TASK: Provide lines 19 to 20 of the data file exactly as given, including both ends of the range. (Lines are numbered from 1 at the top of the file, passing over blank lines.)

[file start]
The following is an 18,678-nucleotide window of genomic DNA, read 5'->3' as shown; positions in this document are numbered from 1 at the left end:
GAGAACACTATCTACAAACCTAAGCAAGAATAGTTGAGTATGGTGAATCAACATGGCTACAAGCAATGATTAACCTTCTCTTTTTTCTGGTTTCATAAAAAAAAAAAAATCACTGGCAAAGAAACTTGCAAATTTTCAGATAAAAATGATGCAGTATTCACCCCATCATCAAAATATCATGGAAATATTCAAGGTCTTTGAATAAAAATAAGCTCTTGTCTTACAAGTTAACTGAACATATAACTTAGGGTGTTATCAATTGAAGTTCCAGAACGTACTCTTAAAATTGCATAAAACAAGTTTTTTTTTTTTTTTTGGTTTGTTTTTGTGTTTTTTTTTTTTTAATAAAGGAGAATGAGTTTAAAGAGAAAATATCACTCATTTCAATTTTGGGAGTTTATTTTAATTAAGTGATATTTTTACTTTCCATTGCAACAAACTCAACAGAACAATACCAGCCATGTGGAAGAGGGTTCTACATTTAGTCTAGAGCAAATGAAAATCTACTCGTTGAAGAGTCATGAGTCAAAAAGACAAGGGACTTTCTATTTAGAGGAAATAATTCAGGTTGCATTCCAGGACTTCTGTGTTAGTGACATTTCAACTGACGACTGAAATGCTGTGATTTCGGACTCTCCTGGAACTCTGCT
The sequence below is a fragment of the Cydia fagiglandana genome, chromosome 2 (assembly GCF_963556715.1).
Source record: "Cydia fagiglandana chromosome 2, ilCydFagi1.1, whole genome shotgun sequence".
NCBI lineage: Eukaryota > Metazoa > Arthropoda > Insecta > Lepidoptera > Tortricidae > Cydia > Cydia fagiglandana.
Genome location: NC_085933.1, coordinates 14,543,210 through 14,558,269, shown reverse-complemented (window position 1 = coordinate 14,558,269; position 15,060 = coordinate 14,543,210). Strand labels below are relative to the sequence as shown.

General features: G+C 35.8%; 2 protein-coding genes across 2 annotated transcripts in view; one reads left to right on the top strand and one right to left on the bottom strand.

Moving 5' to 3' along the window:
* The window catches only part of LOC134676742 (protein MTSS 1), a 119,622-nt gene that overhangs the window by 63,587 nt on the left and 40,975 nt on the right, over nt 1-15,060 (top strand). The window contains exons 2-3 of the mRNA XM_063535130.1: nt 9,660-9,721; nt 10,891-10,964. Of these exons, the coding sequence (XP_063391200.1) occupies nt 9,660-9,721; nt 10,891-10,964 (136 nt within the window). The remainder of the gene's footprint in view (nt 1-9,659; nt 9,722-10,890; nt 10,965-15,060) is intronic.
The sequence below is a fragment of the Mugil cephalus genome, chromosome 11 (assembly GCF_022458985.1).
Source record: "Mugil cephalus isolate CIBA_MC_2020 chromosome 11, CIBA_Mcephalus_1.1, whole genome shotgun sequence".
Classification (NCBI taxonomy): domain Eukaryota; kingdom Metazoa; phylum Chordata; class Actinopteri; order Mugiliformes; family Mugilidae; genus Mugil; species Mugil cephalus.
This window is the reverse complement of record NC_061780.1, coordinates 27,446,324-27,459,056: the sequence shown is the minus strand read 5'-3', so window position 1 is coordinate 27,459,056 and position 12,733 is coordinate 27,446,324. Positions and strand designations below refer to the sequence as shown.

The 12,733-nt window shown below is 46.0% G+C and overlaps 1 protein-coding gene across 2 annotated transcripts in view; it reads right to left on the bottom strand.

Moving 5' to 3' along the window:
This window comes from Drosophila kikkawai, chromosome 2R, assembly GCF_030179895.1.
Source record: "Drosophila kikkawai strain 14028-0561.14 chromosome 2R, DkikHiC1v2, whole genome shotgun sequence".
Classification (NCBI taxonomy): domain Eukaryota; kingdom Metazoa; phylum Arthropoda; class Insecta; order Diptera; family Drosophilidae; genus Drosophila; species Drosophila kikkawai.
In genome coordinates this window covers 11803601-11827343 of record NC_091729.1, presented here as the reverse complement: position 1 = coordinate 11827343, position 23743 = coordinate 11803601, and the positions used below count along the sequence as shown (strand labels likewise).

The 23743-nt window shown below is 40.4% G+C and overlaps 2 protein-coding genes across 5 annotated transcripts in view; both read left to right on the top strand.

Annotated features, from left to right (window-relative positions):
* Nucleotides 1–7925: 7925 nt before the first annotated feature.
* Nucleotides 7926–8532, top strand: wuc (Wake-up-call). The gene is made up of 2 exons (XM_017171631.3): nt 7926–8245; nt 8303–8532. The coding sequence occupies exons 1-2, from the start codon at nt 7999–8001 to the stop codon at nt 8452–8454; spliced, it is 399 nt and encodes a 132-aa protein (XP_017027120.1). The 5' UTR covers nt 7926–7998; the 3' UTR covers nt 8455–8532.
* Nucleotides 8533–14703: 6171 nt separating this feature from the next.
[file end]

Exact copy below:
In genome coordinates this window covers 11803601-11827343 of record NC_091729.1, presented here as the reverse complement: position 1 = coordinate 11827343, position 23743 = coordinate 11803601, and the positions used below count along the sequence as shown (strand labels likewise).

The 23743-nt window shown below is 40.4% G+C and overlaps 2 protein-coding genes across 5 annotated transcripts in view; both read left to right on the top strand.